Mortuary Mapping has officially launched! To say that this project is near and dear to my heart would be an understatement. I’ve had the good fortune to be a part of the Santa Clara Valley Medical Center (SCVMC) Historic Cemetery project since early in the excavation phase. I worked as an osteologist, excavating and analyzing remains for a total of five months in 2012 and 2013. This site will also be the focus of my dissertation, where I will examine the health and nutrition of the individuals buried there.
The SCVMC historic cemetery, located in San Jose California, was in use from approximately 1875-1935. In 2012 hospital related construction impacted the cemetery. Unfortunately the construction plans could not be modified, so 1,004 individual were exhumed. Archaeologists and osteologists from URS Inc, D&D Osteology, and Foothill College worked for a year and a half to respectfully document and remove these individuals, and any artifacts associated with them. The skeletal material and artifacts are being curated at California State University, Chico for study over the next ten years. After the research is completed, the remains will be cremated and reburied.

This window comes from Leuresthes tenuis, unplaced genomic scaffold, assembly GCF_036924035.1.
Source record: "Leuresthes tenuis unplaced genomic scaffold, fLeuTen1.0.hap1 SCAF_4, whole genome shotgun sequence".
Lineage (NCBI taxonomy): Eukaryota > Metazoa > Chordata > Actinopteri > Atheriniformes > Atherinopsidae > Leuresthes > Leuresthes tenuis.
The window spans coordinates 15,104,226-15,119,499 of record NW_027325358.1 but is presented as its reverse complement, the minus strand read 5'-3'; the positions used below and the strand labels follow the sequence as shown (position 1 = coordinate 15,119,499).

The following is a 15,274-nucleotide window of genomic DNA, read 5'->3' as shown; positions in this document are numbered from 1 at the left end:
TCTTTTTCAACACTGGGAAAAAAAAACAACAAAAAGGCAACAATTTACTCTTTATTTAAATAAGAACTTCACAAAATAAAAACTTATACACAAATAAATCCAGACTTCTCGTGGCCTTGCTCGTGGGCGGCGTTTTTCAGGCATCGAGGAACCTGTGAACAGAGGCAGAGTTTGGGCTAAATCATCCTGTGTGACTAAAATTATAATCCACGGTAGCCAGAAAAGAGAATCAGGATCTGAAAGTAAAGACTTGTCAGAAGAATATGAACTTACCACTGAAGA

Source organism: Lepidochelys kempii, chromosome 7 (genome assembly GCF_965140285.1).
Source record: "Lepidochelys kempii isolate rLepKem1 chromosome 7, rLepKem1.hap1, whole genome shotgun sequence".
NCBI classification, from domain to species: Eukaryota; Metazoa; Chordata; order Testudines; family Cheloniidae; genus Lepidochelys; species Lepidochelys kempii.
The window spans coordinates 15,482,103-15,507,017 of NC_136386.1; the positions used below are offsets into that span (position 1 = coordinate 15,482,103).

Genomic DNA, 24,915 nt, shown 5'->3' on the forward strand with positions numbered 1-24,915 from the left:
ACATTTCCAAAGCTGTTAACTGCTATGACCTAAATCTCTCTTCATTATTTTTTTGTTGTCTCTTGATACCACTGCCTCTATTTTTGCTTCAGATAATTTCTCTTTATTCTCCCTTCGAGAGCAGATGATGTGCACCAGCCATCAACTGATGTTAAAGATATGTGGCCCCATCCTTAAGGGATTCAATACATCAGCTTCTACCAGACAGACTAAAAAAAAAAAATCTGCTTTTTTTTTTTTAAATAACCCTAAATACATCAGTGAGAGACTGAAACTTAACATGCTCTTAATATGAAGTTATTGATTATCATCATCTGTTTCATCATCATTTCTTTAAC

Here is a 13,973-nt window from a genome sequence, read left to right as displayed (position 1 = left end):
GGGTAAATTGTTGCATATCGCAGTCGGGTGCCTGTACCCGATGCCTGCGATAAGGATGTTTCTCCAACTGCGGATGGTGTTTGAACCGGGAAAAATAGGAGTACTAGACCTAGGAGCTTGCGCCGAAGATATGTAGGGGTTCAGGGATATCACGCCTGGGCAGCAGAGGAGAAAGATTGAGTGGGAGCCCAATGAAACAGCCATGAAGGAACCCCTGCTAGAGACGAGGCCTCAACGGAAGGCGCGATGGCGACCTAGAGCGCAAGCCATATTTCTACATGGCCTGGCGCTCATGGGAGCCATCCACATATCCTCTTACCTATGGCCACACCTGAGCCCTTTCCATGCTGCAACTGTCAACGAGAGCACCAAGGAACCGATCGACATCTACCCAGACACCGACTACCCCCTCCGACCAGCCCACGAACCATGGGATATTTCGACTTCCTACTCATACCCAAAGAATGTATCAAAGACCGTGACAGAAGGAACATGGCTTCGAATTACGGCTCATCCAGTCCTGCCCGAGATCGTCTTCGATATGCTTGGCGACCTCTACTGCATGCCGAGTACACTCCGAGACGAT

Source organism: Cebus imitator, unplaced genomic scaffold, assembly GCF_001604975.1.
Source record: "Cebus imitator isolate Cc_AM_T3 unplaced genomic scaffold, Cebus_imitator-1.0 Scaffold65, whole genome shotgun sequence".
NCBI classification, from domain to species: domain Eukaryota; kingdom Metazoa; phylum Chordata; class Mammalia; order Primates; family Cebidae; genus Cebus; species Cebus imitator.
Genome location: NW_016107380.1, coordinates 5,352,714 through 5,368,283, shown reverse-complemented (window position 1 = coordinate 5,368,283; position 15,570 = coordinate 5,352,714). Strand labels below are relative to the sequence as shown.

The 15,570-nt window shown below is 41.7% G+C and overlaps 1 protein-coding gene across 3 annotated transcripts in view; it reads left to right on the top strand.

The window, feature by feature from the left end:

The background information and maps provided on this site are but a small part of a large project that will take many years to complete. I wanted to create this site not only to allow a larger section of the public to interact with the cemetery, but to create a space for researchers to share their findings. The maps are interactive, the user has the ability to zoom, move the map, and clicking on individual burials brings up a pop-up with more information. The information is currently limited to age, sex, and a button pattern project I worked on this year. As research continues, this portion of the website will expand.
I also choose the site name, Mortuary Mapping, to allow for future collaboration with other cemetery projects. Engaging with the public is an incredibly important part of being not only a good scholar, but also a good archaeologist. Accountability, as well as public education and outreach are integral parts of archaeological ethics. This cemetery is not only a part of San Jose’s past, but represents an important time period in American history.
Please explore the site, and let me know if you have any questions/suggestions or run into any issues.